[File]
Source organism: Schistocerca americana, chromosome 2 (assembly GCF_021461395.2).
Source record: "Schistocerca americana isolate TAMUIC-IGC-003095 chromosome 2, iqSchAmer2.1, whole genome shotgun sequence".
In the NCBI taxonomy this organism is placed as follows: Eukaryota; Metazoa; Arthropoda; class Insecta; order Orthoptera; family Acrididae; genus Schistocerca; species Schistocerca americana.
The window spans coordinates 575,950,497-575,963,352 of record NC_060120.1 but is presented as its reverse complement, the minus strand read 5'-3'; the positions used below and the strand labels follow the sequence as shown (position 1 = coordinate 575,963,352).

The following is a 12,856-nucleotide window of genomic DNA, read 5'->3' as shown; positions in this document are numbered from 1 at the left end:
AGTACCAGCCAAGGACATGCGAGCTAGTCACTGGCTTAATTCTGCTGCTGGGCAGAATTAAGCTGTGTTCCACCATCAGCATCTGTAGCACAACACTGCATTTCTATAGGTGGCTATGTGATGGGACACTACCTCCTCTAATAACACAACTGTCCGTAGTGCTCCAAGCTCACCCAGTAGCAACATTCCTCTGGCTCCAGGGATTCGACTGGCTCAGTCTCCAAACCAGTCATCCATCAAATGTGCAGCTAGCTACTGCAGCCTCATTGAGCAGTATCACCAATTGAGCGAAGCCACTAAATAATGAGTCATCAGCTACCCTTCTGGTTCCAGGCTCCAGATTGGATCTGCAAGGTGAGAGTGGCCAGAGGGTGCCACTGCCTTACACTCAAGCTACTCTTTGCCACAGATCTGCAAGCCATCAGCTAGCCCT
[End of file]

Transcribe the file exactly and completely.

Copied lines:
Source organism: Schistocerca americana, chromosome 2 (assembly GCF_021461395.2).
Source record: "Schistocerca americana isolate TAMUIC-IGC-003095 chromosome 2, iqSchAmer2.1, whole genome shotgun sequence".
In the NCBI taxonomy this organism is placed as follows: Eukaryota; Metazoa; Arthropoda; class Insecta; order Orthoptera; family Acrididae; genus Schistocerca; species Schistocerca americana.
The window spans coordinates 575,950,497-575,963,352 of record NC_060120.1 but is presented as its reverse complement, the minus strand read 5'-3'; the positions used below and the strand labels follow the sequence as shown (position 1 = coordinate 575,963,352).

The following is a 12,856-nucleotide window of genomic DNA, read 5'->3' as shown; positions in this document are numbered from 1 at the left end:
AGTACCAGCCAAGGACATGCGAGCTAGTCACTGGCTTAATTCTGCTGCTGGGCAGAATTAAGCTGTGTTCCACCATCAGCATCTGTAGCACAACACTGCATTTCTATAGGTGGCTATGTGATGGGACACTACCTCCTCTAATAACACAACTGTCCGTAGTGCTCCAAGCTCACCCAGTAGCAACATTCCTCTGGCTCCAGGGATTCGACTGGCTCAGTCTCCAAACCAGTCATCCATCAAATGTGCAGCTAGCTACTGCAGCCTCATTGAGCAGTATCACCAATTGAGCGAAGCCACTAAATAATGAGTCATCAGCTACCCTTCTGGTTCCAGGCTCCAGATTGGATCTGCAAGGTGAGAGTGGCCAGAGGGTGCCACTGCCTTACACTCAAGCTACTCTTTGCCACAGATCTGCAAGCCATCAGCTAGCCCT